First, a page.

For the best blossoms and longest productive bulb life, prepare a spot for tulips in a sunny, well-drained area that gets a little afternoon shade. Dig the soil to a depth of about one foot, loosening and amending it if necessary by adding humus and bonemeal (roughly one ounce per square foot) or bulb fertilizer (according to manufacturer directions). Choose large (for the variety), firm, fat bulbs, free from soft spots, mold, bruises, and cuts. Their papery tunics need not be entire. Then, in mid-October to mid-November (earlier in northern regions, later in the South), or any time before the soil freezes, set the bulbs to tip up about eight inches deep and five inches apart. This depth discourages bulb multiplication and subsequent weakening and places the bulbs out of the way of more shallowly rooted companion plants.) Tamp the soil and water in well. Label groupings by the varietal name. Mulch in cold climates. In areas where burrowing rodents are a threat, protect bulbs by planting them in wire-mesh baskets.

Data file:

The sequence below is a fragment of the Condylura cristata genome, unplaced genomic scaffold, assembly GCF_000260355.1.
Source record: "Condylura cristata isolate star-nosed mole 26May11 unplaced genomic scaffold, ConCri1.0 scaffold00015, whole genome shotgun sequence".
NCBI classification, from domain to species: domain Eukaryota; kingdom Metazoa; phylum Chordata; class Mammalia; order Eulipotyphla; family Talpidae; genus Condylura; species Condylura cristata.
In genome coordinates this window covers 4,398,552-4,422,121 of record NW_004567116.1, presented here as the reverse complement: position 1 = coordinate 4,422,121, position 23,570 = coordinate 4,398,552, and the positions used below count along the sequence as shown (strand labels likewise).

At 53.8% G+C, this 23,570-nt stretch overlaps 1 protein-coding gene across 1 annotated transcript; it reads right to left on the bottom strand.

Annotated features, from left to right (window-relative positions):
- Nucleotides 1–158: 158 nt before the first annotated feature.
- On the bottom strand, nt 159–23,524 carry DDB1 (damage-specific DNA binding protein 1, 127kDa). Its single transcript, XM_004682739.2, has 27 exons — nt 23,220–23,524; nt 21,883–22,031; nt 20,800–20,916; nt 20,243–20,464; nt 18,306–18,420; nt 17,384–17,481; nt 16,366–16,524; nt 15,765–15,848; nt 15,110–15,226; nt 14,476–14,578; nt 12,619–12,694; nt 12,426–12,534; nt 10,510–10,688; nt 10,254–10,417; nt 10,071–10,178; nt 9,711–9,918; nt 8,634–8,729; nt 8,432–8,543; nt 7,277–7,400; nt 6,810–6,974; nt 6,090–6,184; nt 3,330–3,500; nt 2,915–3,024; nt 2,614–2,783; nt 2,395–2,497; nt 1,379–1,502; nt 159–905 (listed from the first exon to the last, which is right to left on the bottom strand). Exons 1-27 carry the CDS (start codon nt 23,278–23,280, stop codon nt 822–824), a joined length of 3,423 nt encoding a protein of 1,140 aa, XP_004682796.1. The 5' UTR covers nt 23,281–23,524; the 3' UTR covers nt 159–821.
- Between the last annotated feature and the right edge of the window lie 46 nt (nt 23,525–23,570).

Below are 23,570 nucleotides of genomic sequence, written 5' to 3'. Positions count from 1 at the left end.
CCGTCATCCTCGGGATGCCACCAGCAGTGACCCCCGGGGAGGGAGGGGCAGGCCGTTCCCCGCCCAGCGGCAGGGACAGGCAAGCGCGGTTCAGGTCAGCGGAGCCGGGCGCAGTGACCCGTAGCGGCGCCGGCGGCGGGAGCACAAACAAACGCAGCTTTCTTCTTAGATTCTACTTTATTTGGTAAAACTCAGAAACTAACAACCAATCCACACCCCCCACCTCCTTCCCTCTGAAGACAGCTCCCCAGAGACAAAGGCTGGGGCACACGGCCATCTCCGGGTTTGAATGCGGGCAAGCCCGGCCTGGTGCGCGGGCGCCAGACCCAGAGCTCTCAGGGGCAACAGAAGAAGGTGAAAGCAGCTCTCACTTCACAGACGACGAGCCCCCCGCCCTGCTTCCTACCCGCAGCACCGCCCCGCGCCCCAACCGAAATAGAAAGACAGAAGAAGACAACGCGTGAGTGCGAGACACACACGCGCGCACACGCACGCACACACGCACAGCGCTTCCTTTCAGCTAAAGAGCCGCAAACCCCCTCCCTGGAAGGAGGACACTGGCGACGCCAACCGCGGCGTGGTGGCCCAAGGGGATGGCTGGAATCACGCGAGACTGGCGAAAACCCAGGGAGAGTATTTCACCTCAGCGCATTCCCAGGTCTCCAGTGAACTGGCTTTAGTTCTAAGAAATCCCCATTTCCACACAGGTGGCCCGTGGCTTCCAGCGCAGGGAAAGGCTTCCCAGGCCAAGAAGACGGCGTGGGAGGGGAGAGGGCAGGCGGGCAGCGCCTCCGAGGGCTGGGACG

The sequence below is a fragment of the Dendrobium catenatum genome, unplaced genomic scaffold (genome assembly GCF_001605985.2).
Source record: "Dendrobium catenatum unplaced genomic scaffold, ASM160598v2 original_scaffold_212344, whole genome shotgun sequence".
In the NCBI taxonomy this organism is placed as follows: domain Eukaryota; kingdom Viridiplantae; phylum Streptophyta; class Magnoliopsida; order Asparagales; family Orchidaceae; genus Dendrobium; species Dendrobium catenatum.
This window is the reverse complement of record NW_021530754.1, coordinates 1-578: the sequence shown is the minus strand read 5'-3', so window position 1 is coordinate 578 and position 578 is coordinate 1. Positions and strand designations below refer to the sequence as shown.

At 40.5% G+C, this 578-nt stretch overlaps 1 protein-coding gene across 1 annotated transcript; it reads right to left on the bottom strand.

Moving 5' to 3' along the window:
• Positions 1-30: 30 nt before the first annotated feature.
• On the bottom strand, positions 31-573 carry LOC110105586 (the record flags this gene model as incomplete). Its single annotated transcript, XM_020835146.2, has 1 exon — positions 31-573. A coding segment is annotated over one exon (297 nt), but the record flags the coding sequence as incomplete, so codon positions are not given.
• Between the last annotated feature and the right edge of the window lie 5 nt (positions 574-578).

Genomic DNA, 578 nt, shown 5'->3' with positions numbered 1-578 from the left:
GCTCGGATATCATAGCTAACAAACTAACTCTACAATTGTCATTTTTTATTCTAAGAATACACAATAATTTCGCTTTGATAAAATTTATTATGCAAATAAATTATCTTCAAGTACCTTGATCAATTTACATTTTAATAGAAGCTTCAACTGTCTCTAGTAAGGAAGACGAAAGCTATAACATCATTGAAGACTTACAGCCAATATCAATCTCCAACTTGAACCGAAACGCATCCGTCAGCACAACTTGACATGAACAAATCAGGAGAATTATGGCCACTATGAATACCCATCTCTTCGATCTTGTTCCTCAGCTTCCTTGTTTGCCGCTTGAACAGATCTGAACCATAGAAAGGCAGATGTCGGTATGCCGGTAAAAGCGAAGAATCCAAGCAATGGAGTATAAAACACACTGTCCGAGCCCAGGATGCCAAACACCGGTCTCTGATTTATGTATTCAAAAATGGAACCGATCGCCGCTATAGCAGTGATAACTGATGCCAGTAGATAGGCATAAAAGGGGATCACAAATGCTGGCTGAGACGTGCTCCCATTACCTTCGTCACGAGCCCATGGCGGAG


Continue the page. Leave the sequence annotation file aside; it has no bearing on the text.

You can maintain established tulips by removing mulch and fertilizing with low-nitrogen bulb food in the spring just as the shoots emerge. Water deeply once a week during dry spells. Fertilize again in early fall. Remove faded flowers, but let the foliage dry completely before removing. Should you choose to transplant the bulbs, lift them after the foliage has completely dried, clean them, sort to size, and store in a cool, dry, well-aerated spot until fall planting.